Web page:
U.S. government bonds found in the false bottom of a suitcase carried by two Japanese travelers attempting to cross into Switzerland are fake, a Treasury spokesman said.
“They’re clearly fakes,” Stephen Meyerhardt, a spokesman for the U.S. Bureau of the Public Debt in Washington, said yesterday. “That’s beyond the fact that the face value is far beyond what’s out there.”
Italy’s financial police last week said they asked the U.S. Securities and Exchange Commission to authenticate the seized bonds, with a face value of $134 billion. Colonel Rodolfo Mecarelli of the Guardia di Finanza in Como, Italy, said the securities, seized in Chiasso, Italy, were probably forgeries.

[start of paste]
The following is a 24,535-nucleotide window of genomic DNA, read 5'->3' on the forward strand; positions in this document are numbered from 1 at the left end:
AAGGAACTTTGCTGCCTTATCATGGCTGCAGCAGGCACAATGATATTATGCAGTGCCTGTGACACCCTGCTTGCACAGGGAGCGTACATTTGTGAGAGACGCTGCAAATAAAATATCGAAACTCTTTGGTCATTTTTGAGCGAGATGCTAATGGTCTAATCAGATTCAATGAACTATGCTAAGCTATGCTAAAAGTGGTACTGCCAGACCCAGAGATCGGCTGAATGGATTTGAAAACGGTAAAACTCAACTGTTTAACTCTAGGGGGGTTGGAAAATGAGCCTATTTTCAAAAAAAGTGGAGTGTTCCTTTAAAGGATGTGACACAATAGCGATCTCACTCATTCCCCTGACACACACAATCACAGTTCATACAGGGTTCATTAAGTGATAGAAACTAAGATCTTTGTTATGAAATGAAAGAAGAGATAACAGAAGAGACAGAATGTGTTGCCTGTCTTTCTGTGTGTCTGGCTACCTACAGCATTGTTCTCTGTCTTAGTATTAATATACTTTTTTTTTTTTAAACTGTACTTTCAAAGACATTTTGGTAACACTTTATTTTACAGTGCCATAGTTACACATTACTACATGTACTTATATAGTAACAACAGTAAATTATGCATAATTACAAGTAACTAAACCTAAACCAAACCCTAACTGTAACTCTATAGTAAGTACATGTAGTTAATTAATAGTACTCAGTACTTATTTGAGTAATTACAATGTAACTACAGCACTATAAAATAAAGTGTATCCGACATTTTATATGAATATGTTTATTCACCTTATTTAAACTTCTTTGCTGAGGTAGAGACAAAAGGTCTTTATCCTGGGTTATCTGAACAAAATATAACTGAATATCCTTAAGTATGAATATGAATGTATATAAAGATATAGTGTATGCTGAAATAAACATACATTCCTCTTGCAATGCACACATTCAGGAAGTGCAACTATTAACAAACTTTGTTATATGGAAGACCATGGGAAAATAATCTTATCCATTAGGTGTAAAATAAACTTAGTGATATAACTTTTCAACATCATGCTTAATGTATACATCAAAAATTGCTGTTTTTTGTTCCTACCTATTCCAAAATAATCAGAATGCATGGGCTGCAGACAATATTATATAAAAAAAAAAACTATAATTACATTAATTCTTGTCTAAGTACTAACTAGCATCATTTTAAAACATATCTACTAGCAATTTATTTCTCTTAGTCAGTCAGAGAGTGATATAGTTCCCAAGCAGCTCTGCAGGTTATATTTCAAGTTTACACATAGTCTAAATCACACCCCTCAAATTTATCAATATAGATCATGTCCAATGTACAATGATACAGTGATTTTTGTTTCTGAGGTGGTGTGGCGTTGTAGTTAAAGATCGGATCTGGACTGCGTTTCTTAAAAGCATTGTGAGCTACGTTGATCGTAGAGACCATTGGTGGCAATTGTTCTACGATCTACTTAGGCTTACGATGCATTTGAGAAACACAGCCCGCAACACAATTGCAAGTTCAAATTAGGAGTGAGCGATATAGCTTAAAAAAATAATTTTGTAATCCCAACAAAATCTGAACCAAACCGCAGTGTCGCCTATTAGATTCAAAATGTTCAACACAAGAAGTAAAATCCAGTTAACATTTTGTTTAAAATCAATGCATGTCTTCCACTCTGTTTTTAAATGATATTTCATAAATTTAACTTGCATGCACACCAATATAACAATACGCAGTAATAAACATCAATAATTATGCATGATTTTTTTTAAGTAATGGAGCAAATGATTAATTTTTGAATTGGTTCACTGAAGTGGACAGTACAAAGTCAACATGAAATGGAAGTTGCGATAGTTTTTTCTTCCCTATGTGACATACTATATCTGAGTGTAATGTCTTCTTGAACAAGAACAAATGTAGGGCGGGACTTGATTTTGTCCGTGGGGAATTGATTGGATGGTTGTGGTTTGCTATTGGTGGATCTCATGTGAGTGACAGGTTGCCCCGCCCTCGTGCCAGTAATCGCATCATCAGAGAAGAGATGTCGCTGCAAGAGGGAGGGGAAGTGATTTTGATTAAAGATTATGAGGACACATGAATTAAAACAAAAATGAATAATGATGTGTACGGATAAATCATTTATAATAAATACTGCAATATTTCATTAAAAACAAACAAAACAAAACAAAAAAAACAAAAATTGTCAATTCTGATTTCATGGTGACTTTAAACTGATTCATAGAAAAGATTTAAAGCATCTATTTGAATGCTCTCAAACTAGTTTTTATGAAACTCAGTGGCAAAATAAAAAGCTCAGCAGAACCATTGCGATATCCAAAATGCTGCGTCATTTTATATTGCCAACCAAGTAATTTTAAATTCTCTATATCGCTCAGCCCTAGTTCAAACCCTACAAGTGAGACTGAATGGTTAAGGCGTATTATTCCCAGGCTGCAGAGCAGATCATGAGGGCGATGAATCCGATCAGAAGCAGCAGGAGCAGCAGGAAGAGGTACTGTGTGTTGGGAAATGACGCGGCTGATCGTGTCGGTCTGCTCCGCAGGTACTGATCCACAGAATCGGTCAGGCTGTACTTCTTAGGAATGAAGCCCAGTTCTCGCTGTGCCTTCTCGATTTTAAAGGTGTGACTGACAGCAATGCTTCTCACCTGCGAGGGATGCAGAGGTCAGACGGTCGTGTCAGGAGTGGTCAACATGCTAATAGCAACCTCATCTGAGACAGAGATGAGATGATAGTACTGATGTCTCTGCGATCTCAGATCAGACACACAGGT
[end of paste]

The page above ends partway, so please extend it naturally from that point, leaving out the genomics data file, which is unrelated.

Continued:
Meyerhardt said Treasury records show an estimated $105.4 million in bearer bonds have yet to be surrendered. Most matured more than five years ago, he said. The Treasury stopped issuing bearer bonds in 1982, Meyerhardt said.
Had the notes been genuine, the pair would have been the U.S. government’s fourth-biggest creditor, ahead of the U.K. with $128 billion of U.S. debt and just behind Russia, which is owed $138 billion.